Corsair’s TC200 gaming chair (opens in new tab) has understated styling and a wrap-around fit, making it appealing to gamers and home-based warriors alike. The race-style seat is built to last, with a sturdy steel frame wrapped with high-density foam and breathable upholstery. But the built-in lumbar support is mediocre, so if you have a bad back, this might not be the best choice.
The TC200 costs $399.99 and is designed for adults up to 6 ft 5 in and 268 pounds. I am 1.80m and on the lowest position I can sit flat footed, which honestly doesn’t happen very often. To me, the high seat edges of the chair felt a bit narrow and restrictive, especially since I like to sit cross-legged.
I tested the black on black plush faux leather model, but the TC200 is also available in soft fabric cover. There are only two color choices: white and gray or the black-on-black model I tested.
Specifications of the Corsair TC200
|Upholstery||Faux leather or fabric|
|Overall height (with feet)||56 inch|
|Backrest length:||32.5 inches53|
|Backrest width (shoulder height)||21 inch|
|Width seat area (contact point)||14.5 inches|
|Seating Area Width (total)||15.6 inches|
|Depth seating area||17.9 inches|
|Armrest width||3.5 inch|
|Height from floor to seat||23.2 to 18.5 inches|
|Armrest Adjustments||4-way adjustable|
|lean backwards||90 to 180 degrees|
|Maximum recommended weight||268 pounds|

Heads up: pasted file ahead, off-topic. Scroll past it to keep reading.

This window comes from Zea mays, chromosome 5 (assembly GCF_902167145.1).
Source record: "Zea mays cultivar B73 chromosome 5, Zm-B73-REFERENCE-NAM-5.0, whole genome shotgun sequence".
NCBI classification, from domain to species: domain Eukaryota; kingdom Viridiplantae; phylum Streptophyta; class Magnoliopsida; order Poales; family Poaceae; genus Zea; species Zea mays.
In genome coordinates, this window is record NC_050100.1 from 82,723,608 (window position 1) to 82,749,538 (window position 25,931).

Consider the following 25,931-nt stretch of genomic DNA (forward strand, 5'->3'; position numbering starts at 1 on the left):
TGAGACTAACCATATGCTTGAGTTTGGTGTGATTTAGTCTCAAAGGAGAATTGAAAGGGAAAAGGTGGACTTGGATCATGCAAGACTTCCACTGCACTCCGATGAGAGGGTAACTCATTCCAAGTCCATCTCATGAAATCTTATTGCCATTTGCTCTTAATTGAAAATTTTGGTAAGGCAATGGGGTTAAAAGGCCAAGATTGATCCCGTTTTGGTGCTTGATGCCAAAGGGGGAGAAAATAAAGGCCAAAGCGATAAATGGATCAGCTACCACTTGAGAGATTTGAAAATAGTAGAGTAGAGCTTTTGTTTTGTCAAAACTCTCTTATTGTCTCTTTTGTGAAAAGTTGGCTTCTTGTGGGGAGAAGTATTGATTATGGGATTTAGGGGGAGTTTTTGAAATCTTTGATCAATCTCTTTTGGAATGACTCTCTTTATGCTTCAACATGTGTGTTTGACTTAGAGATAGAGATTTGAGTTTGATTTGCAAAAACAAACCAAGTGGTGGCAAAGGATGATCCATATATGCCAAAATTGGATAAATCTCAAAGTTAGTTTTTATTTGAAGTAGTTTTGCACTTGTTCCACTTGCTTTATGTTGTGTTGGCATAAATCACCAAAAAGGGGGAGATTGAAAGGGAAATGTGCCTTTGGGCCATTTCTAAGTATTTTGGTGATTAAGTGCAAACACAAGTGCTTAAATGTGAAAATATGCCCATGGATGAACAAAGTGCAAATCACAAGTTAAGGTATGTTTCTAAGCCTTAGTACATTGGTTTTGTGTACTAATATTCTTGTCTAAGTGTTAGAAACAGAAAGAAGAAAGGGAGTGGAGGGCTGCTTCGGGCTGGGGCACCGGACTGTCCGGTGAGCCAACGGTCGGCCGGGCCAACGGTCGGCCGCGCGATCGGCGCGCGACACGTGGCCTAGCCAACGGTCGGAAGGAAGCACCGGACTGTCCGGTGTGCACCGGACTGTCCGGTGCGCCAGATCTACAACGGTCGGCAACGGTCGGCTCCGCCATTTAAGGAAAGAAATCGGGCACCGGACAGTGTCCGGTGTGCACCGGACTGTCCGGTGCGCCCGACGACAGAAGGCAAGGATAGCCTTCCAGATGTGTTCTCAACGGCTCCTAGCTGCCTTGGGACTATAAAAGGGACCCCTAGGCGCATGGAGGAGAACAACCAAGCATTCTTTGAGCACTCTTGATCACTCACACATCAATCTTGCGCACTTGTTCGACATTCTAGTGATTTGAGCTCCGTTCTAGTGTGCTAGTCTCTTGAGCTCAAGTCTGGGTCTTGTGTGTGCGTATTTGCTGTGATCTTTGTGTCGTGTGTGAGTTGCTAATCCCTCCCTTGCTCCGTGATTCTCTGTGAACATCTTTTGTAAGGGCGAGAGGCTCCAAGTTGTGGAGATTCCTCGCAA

|Weight of chair:||33 pounds|
|Guarantee||2 years, covers defects in material and workmanship|
Mounting the Corsair TC200
The Corsair TC200 arrived at my door in a worn box, but had no damage thanks to the good packaging – everything was packed in plastic bags and padded with foam. Assembly instructions were missing for me, but I was able to quickly find a PDF with a link to the YouTube montage video on the Corsair website.
The chair is quick to assemble and requires only one tool – an included Allen key – for assembly. Many parts simply clicked into place. This is much easier than many chair assemblies and a nice touch for those not used to using tools and putting things together like furniture.
You start by pushing the wheels into the base and then mounting the piston on the wheelbase. Then you mount the tilt mechanism on the base of the chair and screw it on. The backrest is attached to the seat supports on either side with a couple of bolts. The side brackets are then hidden under plastic covers that screw in place and are further disguised with Corsair logo plugs.
Finally, place the seat on the base and attach the neck pillow.
Design of the Corsair TC200
Color choices are limited to a white and gray model, or the black on black I tried. The chair is as pleasant to look at as it is to sit on. It has rich textures, even with the black on black trim, with the dotted pattern of the breathable parts and subtle highlights of faux suede. The Corsair logo is elegantly simple and embroidered into the front and back of the headrest – a pleasant reminder of the brand without making you feel like a NASCAR driver.
A memory foam cushion attaches to holes in the back of the chair or can be omitted. Being a small person I decided to omit the pillow, but my six-foot-tall son thought the placement was perfect.